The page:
Evidence from observations also showed that staff were praising effort and process, promoting language and labelling around perseverance and resilience, during their interactions with children. The least used language within written observations was around not being there yet, moving new learning from short to long term memory, and saying to children that they were ready for something more difficult or challenging. This could be due to a lack of staff confidence in those areas, and we will retain a focus here as we move forward.
The impact on children was observed within their day-to-day play and learning. Children were willing to try and explore resources freely. The pre and post confidence measures showed that two thirds of the target group of children were making strides towards developing a growth mindset, they were willing to try, to engage in challenging learning and to be more included in activities. The improvements were seen across the nursery floor which helped to create an ethos of “inspiring a love of learning” within the setting.
The evidence of impact can be seen in the pre and post measures from staff. Overall, this data showed an increase in staff knowledge of growth mindset, how to recognise growth mindset and confidence using growth mindset language. Observations of staff interactions with children, showed frequent use of growth mindset language, with “let’s keep practising” used most. This modelling by staff also had a clear impact on children’s motivation and engagement in play, with the children trying more, experimenting, and showing resilience during challenge. We also looked at the journals of the sample group of children. This showed an increase in growth mindset language written within quality observations. Staff were identifying changes in behaviour, such as children becoming more resilient and preserving during play and learning.
The sample group of children also had pre and post measurement scales completed. This indicated that two thirds of children had increased growth mindset within their play and learning. Overall, the data showed that across the nursery, improvements had been made with adults and children embracing growth mindset. This will help to create a supportive, inclusive, and thriving environment to play and learn.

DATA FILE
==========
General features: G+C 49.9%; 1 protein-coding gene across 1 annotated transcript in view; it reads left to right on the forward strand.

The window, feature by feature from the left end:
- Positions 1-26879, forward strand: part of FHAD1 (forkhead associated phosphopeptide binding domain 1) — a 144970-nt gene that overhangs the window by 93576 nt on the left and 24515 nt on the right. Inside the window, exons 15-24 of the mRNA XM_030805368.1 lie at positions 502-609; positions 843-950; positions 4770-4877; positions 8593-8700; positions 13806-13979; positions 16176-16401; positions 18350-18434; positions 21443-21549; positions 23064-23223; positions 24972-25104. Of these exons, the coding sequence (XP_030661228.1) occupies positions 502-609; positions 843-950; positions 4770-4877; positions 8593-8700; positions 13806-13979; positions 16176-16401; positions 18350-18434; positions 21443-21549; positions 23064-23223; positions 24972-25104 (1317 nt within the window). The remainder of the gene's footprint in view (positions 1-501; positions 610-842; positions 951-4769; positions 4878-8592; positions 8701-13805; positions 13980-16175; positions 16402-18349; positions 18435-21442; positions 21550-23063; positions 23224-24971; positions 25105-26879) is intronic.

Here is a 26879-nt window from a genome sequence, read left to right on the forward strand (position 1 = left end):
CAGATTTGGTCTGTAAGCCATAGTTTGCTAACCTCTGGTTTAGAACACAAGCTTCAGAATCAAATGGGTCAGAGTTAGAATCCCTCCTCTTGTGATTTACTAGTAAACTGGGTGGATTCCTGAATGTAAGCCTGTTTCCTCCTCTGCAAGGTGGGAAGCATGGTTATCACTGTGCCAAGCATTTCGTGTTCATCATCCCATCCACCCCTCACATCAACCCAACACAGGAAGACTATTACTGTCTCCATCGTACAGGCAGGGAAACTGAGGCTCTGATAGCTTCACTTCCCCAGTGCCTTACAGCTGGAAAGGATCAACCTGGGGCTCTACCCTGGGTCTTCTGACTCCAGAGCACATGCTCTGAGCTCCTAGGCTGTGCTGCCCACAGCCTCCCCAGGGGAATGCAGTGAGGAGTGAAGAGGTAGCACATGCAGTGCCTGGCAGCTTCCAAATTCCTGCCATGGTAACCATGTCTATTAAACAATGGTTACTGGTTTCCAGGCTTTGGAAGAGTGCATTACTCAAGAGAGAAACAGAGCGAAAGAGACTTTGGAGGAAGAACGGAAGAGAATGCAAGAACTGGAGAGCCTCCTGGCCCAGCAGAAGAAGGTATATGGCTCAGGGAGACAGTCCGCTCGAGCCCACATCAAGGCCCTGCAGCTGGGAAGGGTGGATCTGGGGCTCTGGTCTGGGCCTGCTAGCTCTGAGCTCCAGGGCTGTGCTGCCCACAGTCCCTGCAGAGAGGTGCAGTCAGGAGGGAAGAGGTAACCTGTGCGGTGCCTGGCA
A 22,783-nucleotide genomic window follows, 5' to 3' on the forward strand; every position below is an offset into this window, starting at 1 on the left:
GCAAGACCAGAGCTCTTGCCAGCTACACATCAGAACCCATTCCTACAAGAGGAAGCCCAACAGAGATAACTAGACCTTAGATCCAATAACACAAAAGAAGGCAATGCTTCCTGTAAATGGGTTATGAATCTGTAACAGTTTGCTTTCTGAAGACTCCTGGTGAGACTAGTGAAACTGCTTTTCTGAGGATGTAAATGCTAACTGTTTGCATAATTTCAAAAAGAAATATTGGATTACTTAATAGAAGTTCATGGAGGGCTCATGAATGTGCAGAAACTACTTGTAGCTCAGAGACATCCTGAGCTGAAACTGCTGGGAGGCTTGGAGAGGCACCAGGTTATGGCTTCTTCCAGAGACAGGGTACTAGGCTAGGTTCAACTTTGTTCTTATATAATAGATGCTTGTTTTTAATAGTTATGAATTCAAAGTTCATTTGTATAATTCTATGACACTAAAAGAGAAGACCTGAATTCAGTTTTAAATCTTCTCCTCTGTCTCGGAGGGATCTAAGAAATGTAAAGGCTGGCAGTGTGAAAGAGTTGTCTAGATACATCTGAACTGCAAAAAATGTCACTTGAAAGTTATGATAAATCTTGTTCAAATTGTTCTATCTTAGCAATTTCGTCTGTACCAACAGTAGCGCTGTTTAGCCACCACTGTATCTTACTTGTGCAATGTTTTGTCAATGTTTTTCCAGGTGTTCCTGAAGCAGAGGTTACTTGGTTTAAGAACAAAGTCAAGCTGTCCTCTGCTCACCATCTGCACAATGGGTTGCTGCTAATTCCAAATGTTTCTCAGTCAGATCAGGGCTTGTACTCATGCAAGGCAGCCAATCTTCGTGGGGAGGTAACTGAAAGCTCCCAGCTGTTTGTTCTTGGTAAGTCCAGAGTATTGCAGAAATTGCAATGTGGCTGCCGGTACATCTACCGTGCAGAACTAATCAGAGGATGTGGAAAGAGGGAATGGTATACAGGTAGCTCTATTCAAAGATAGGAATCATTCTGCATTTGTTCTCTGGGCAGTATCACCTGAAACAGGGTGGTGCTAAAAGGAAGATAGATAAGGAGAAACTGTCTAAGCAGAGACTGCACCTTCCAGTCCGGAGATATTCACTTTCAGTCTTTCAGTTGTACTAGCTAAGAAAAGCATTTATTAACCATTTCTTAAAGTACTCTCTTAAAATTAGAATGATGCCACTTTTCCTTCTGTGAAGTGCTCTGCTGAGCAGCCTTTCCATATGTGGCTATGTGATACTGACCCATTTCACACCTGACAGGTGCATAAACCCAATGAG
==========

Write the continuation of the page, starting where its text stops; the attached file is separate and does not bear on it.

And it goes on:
We asked colleagues to respond to three questions to gather their feedback on the project, covering what staff have gained, whether their practice had changed and what the next steps were in their growth mindset journey. Of the 11 invited to complete the survey, seven responded.
All respondents agreed that the training had opened their mind to growth mindset and raised their awareness. They have all made changes to their practice due to the project, including praising effort and skills, changing the language used when talking to children, and encouraging children to think about what’s next. All responses indicated that colleagues wanted to continue researching, learning, and developing their own mindset skills, and then implementing this with the children. This is positive for our next growth mindset project.
We will continue to embed growth mindset into our practice, focusing on areas that require further development. We want to see greater use of growth mindset language in adult to adult interactions, perhaps drawing upon our buddy system for support. We will also focus upon making mistakes, and support staff to feel confident welcoming mistakes in the setting. These and other measures will be included in our nursery improvement plan, ensuring we truly embed growth mindset into our practice.